point in the survey to provide the directional control needed in the survey network. The observation of
the longitude and azimuth is frequently repeated in the survey to give control to the geodetic network.
When combined with other geodetic measurements, astronomic observations provide a method for
determining the deflection of the vertical. This can help in determining the figure of the earth. Places at
which astronomic longitude and azimuth are measured are called Laplace stations.
c. When making astronomic observations with an optical instrument containing a leveling device,
the vertical axis of the instrument is perpendicular to the geoid. This means that the axis coincides with
the direction of the force of gravity or a plumb line at the observation site. Therefore, an astronomic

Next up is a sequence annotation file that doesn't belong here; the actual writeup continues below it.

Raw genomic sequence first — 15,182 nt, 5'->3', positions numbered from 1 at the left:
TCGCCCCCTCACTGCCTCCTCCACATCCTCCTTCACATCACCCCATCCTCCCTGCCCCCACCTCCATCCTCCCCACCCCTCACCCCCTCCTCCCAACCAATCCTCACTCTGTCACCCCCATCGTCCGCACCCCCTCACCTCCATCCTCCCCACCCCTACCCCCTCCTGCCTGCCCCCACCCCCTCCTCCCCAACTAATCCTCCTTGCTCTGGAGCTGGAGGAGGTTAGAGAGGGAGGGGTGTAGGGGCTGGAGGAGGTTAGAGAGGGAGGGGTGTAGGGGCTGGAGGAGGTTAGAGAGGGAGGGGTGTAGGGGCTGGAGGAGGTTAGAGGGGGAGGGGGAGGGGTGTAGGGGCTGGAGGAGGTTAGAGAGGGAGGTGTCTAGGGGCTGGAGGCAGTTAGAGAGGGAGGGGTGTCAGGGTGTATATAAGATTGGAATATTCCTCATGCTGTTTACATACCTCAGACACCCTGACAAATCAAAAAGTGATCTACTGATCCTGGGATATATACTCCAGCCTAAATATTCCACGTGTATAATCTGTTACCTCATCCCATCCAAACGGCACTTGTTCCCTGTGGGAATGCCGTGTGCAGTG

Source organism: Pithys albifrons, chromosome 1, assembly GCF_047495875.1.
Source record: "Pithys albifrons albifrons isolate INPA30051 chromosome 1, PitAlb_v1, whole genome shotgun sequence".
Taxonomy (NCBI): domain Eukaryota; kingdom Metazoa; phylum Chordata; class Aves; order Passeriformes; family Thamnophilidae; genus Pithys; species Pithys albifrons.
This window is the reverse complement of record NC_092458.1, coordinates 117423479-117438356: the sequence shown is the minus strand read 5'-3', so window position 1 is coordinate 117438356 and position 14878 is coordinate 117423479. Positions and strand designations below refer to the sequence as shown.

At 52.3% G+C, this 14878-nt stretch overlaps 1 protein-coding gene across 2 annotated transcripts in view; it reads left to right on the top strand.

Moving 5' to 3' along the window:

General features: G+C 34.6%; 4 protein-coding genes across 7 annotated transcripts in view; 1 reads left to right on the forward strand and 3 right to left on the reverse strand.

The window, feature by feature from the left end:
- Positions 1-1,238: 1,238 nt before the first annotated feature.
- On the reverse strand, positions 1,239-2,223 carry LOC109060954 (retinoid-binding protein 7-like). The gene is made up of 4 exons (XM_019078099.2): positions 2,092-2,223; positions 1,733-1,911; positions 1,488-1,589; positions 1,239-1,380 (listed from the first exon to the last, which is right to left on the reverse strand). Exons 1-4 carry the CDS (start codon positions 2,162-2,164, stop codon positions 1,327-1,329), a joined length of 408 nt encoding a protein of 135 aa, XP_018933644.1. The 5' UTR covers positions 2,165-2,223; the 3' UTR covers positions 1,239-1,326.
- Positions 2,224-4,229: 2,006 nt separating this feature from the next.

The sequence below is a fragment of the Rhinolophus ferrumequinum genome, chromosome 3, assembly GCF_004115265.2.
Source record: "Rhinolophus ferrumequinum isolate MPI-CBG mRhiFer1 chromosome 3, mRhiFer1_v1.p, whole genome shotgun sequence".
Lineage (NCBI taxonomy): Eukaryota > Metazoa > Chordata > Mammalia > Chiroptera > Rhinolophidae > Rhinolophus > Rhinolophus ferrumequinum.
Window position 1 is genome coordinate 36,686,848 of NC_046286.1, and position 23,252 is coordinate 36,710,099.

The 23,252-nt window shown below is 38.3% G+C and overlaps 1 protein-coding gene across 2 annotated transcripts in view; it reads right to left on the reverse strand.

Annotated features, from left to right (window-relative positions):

observation gives a direction with respect to the geoid.
d. The normal to the ellipsoid defines geodetic latitude and longitude. Since the direction of gravity
rarely coincides with the normal of the ellipsoid, astronomic coordinates do not represent positions on
the ellipsoid (Figure 1-6). This difference, the deflection of the vertical, can be used to help determine
the accuracy of the survey technique and the suitability of the ellipsoid for use in a particular surveyed
Figure 1-6. Deflection of the Vertical